The growing demands for agricultural yields to secure the required food, fibre, and bioenergy leads to benefits for the involved stakeholders, but also environmental degradation. The trade-offs between socioeconomic and ecological factors are affected by climate change and are critical determinants of crop production strategies. For example, the choice of agricultural inputs such as fertilizers and pesticides determines the amount of pests present in a system, resulting crop yields, but also the effect on biodiversity and ecosystem services. In the tropics, the expansion of cash crops like palm oil have led to significant debate about the benefits for smallholders and the substantial environmental degradations.

An emerging question is how human health is affected through decisions on agricultural production management. For example, emerging infectious diseases like dengue fever or avian influenza may be modified through managing landscapes for more biodiversity, which protects against disease transmission. Malnutrition can be mediated through diversified production and food sources. Targeting a key knowledge gap, the proposed project aims to understand the trade-offs between agricultural management and the effects on socio-economy, biodiversity, and human health in tropical cash crops to guide sustainable decision-making processes in agricultural landscapes.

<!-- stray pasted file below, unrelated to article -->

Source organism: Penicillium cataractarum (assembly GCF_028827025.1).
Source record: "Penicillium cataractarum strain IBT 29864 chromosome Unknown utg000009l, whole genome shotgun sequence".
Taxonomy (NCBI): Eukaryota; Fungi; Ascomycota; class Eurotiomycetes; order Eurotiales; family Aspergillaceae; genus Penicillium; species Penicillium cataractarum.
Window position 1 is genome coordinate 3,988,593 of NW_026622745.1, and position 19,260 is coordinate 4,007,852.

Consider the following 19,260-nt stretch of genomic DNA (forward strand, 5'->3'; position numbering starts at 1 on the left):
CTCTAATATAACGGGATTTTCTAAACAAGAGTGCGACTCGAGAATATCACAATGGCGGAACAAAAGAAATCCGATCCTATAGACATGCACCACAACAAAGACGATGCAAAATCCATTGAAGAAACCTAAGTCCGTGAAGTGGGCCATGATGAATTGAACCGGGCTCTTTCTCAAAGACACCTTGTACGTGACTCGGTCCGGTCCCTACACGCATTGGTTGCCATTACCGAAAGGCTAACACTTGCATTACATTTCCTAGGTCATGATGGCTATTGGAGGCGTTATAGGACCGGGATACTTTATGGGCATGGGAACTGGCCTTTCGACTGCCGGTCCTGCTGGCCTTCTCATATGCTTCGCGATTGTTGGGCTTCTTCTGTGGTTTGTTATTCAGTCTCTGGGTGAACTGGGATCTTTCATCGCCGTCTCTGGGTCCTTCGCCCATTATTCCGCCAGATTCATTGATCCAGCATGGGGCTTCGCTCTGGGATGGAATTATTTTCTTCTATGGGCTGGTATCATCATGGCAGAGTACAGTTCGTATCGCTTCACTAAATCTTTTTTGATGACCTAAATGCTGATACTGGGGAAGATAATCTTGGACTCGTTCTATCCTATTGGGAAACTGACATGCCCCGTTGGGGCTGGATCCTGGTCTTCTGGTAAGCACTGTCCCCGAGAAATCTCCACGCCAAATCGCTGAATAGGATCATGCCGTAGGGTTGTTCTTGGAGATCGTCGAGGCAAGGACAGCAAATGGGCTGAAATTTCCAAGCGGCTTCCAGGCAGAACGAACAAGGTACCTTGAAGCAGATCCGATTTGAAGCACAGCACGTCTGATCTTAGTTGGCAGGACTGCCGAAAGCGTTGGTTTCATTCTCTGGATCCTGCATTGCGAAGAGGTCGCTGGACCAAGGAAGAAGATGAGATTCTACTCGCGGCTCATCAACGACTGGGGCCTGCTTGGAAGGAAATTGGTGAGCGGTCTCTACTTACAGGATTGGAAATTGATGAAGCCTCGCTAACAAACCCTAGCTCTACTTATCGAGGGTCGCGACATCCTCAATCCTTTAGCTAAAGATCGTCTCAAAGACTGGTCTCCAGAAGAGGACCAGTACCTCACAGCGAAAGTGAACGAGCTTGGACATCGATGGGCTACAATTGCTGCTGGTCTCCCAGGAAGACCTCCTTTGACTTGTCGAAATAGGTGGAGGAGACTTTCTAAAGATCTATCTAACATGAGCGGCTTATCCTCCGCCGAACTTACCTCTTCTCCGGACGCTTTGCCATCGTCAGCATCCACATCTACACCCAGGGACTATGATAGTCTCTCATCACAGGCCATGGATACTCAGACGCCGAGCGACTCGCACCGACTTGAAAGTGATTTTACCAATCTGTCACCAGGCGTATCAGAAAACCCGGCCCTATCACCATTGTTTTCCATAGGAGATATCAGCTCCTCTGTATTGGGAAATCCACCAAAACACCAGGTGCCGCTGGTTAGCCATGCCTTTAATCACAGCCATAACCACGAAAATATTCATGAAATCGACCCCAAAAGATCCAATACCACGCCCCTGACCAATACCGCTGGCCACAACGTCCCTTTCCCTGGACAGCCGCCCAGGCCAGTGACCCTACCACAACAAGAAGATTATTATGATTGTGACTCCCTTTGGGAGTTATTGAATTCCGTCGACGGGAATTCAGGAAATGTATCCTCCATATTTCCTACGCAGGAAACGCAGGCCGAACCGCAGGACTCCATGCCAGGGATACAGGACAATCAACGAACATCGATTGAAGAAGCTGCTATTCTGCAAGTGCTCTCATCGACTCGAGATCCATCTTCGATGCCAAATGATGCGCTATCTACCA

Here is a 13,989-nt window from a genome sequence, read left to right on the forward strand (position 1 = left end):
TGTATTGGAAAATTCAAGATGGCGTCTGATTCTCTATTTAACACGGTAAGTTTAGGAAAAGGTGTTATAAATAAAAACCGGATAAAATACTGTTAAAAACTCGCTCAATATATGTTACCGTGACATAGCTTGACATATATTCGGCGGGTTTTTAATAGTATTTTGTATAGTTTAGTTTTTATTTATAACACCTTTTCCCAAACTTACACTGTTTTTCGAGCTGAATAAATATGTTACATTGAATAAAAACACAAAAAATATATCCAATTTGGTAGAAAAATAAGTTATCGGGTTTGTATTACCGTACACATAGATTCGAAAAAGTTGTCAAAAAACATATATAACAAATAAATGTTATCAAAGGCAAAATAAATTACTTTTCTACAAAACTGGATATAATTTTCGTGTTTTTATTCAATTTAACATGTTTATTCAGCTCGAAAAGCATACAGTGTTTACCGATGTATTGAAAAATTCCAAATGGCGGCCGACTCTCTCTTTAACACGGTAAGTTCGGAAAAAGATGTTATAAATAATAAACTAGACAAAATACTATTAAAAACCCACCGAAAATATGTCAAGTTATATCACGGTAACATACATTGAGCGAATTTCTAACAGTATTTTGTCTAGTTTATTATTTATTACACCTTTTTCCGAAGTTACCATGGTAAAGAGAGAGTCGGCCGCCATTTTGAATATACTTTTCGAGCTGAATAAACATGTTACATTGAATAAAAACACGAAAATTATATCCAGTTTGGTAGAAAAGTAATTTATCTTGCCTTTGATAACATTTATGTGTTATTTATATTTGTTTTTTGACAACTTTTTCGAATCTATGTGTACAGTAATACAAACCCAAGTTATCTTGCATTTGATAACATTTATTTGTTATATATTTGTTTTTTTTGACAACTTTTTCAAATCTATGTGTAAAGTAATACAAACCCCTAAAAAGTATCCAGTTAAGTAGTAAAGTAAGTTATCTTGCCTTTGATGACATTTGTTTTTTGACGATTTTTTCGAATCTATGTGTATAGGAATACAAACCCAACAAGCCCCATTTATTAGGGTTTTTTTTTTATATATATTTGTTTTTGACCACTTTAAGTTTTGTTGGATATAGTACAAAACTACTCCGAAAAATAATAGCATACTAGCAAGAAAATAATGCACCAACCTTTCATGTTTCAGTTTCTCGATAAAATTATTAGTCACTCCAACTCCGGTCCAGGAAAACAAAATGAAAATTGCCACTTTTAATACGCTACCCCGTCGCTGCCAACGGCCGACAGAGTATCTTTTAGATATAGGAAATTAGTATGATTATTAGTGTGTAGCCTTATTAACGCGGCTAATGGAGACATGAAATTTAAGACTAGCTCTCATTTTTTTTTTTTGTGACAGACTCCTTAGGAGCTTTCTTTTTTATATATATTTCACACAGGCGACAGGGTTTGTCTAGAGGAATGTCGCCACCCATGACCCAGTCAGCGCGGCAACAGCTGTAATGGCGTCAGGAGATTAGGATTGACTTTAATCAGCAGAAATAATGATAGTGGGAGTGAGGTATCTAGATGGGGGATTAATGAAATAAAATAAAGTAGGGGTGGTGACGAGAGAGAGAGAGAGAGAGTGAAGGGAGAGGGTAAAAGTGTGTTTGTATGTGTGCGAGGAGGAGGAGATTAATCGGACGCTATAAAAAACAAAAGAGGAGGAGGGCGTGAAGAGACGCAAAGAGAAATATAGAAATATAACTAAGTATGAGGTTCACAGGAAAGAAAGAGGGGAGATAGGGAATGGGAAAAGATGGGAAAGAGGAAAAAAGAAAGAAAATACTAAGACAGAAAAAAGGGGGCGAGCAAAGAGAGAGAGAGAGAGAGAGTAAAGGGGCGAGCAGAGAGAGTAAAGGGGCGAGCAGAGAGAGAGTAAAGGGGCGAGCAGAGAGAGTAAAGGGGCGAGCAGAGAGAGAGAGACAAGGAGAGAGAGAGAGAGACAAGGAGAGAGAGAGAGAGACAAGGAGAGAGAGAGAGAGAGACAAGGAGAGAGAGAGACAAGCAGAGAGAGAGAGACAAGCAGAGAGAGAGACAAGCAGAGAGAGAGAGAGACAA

To understand agricultural management effects on dengue prevalence, we will be monitoring different mosquito life stages and infection levels with ovi- and sticky traps and qPCR. To understand the effects on avian influenza, we will initially monitor changes in bird diversity and livestock interactions in the palm oil production landscapes and potentially screen for pathogenic viral strands. We will work with farmers to understand the effects of management on malnutrition. Questionnaire-based surveys and spatially explicit data will allow us to combine economic status of smallholder farmers, their food and food sources, and farmed crop diversity. The commonly used weight-for-height index can be used to identify malnutrition.

This project will allow us to quantify effects of agricultural management decisions on human and animal health. All analyses will be carried out on CRC plots and in collaboration with CRC990 farmers. The project results can, hence, be directly integrated into the overall outcomes of the CRC 990.